ANAHEIM, Calif. — After seeing the strategy work well against them on multiple occasions over the past season and a half and then failing to find success when they tried to do the same, the Mariners finally got the results they wanted when “opener” Austin Adams worked a 1-2-3 first inning with strikeouts of Mike Trout and Shohei Ohtani.

Throw in a solid “relief” appearance from scheduled starter Wade LeBlanc, six home runs, including two each from Edwin Encarnacion and Tom Murphy, and a rare Seattle error-free game and you get a drama-free 9-3 victory over the Angels on a sun-drenched Sunday afternoon at Angels Stadium.

With the victory, the Mariners (28-41) won their first series of three-plus games since taking three of four from the Angels at Angels Stadium on April 18-21.

During that earlier four-game series in Anaheim, the Mariners won the first three games. Since that series-clinching victory April 20, the Mariners had gone 11-33 until the triumph Sunday.

They now travel to Minnesota where they’ll have Monday off and open a three-game series against the Minnesota Twins, who have the second-best record in the American League.

“Yes, we won a series!” Seattle manager Scott Servais deadpanned. “It’s been better the last six or seven games.”


Adams, who gave up three runs in his first attempt at opening a game, wanted another chance at the duty.

“It’s something I feel like I can do extremely well,” he said. “It’s something that baseball is shifting toward and you want to keep up with the trends. I want to be as appealing as possible to baseball.”

This time the right-hander delivered, working a 1-2-3 inning, retiring Tommy LaStella and then striking out Trout and Ohtani on sliders out of the strike zone.

“I was kind of fan-boying whenever I saw Trout get up,” Adams joked. “That’s a really good 1-2-3. Just a good inning. I don’t know if it’s a secret anymore, but I throw a lot of sliders. I executed today. I threw the sliders for strikes and I was able to do what I wasn’t able to do against the Astros. With the Astros, when I got 1-2, I wasn’t able to get the slider down and away or expand with to get them to chase. I was able to do that.”

Adams admitted he warmed up too early in his previous start. Being on the road changed his schedule and he was able to “mimic” more like being used as a reliever.

LeBlanc entered in the bottom of the second and didn’t inherit a three-run deficit as he did last time, but instead a 2-0 lead thanks to Murphy, who hit a two-run homer to left off Angels starter Jose Suarez in the top of the inning.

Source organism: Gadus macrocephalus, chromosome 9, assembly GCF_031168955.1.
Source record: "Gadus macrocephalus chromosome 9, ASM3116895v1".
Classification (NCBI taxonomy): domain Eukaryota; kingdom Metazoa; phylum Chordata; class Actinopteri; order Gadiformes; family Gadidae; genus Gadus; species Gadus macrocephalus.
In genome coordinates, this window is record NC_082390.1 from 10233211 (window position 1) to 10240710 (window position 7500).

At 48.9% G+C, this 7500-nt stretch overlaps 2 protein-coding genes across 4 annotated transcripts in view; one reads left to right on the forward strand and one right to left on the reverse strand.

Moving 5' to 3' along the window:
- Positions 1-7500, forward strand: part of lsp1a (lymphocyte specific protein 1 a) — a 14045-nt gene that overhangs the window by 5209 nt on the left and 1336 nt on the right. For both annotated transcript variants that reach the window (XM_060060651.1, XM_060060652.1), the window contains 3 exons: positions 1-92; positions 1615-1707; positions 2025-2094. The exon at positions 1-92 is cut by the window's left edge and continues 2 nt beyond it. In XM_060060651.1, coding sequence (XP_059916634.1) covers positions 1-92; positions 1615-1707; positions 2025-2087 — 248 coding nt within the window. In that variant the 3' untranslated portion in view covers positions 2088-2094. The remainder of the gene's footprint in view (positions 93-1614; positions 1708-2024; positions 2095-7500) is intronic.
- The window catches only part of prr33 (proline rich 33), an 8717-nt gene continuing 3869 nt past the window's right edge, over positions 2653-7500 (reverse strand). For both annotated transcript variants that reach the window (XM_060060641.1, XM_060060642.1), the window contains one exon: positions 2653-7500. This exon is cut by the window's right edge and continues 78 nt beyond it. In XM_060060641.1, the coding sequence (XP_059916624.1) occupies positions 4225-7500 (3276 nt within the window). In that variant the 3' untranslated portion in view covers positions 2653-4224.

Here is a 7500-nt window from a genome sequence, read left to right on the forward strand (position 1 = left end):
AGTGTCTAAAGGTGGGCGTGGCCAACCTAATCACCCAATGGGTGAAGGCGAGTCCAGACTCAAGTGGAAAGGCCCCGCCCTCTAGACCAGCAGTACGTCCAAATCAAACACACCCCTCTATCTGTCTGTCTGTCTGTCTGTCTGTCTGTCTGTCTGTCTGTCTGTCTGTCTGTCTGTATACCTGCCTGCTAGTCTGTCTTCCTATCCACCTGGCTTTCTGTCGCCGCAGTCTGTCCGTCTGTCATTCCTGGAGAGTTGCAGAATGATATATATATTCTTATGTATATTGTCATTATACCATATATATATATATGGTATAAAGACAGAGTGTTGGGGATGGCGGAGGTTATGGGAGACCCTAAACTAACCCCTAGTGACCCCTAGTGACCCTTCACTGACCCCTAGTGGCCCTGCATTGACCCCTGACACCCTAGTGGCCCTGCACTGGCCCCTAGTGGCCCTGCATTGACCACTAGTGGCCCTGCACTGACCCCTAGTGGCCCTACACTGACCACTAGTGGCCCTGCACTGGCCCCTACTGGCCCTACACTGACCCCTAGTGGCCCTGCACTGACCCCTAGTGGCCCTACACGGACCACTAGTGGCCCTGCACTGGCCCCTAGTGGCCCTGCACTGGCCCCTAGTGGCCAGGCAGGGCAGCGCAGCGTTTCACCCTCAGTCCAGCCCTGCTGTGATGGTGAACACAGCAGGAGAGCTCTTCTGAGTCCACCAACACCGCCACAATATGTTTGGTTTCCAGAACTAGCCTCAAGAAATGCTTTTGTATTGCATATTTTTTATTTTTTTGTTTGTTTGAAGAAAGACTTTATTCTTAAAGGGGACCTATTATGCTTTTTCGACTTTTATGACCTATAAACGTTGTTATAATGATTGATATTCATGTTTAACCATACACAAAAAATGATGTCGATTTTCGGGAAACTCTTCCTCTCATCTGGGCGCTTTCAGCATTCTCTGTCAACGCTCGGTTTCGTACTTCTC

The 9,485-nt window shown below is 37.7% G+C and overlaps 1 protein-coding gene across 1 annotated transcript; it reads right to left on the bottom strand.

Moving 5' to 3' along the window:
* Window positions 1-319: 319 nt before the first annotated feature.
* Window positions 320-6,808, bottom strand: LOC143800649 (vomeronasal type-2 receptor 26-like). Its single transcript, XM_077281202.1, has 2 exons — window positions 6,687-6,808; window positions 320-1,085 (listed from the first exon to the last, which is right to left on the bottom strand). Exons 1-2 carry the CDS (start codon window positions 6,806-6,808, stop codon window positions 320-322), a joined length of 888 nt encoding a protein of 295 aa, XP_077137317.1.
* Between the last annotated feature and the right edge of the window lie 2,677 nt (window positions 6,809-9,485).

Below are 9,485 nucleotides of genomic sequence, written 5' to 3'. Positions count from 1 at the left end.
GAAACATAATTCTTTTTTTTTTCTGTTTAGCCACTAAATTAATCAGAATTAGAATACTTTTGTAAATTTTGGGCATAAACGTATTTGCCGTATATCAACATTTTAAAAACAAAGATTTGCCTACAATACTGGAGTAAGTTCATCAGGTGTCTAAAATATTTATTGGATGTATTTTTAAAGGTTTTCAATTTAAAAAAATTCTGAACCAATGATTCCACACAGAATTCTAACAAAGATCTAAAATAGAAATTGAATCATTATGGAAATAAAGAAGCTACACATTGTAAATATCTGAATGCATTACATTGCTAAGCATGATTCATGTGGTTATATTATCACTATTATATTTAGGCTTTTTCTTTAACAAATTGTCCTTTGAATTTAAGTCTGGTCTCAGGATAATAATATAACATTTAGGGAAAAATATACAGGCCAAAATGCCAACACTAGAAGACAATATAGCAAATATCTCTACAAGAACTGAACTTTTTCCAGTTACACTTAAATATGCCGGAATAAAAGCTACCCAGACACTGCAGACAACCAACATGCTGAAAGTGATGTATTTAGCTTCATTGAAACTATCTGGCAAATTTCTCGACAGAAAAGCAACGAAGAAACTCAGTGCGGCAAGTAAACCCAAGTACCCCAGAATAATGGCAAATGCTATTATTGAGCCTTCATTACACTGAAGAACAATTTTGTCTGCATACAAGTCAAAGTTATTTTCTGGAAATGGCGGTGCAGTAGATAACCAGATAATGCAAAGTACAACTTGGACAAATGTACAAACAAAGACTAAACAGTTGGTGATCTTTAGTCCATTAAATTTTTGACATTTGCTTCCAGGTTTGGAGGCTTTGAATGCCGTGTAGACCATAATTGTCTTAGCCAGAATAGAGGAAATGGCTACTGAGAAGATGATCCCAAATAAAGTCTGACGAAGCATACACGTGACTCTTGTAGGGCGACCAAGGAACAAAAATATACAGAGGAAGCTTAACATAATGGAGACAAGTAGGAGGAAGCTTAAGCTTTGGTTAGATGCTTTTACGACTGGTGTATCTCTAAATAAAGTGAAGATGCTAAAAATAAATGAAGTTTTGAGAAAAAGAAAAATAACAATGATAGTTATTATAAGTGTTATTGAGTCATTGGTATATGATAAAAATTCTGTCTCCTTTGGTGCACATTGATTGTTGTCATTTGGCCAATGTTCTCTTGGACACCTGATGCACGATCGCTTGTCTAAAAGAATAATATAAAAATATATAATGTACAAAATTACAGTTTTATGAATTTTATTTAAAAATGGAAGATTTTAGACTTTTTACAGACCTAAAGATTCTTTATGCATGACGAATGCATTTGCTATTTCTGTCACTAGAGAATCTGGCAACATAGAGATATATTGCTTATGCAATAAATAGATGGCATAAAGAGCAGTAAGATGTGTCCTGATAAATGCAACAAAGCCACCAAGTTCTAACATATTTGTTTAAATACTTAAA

And for the second time as a “reliever” in his scheduled start, he gave a solid performance, pitching six innings and allowing two runs on six hits with a walk and eight strikeouts to improve to 3-2. In his two “relief” outings, LeBlanc has pitched 14 innings, allowing three runs on nine hits with two walks and 10 strikeouts.

“We are starting to see some of the hard work pay off,” he said. “I got away with a couple of mistakes, LaStella made me pay on one, but other than that, it was pretty crisp.”

After a clean second inning, LeBlanc gave up a solo homer to La Stella with two outs in the third that trimmed the lead to 2-1.

It stayed that way until the sixth when Encarnacion a hit a line drive over the wall in left-center off right-hander Cody Allen and Daniel Vogelbach followed with a towering homer to deep right field that MLB Statcast measured at 448 feet to push the lead to 4-1. Kyle Seager added a run-scoring  single off Allen’s replacement Nick Tropeano to add to the lead.

The Mariners picked up two more in the seventh when Encarnacion hit his second homer of the game — a massive shot to left field. It gave him 20 homers on the season and, more importantly, it was his 400th career home run. He’s now hit 20 or more homers in 10 of his past 12 seasons, including the past eight. Since 2012, he’s hit 283 homers, which is more than any big-league player in that time frame.

Murphy continued to show why he’s been a solid pickup after the trade with the Rockies. He hit his second homer of the game in the eighth to get back a run scored off LeBlanc in the seventh. After doing some swing work with hitting coach Tim Laker, Murphy has five homers in his past five games despite playing a limited basis while splitting time at catcher with Omar Narvaez.

“I’ve been putting in the work with Lake and those guys,” Murphy said. “Thankfully, they’ve had the input they’ve given me. They’re just as big a part of this success.”

Seager finalized the homer parade in the ninth, launching his fourth homer in 16 games played. The blast to deep right-center was the Mariners’ 126th homer of the season, moving them ahead of the Twins for the MLB lead. Minnesota hit four homers Sunday, giving them 125.

“It was nice to see Seager get one,” Servais said. “I was telling Vogey that I would love to see this guy get hot again. His swings have been pretty good and pretty consistent. Hopefully he can continue it on the road trip.”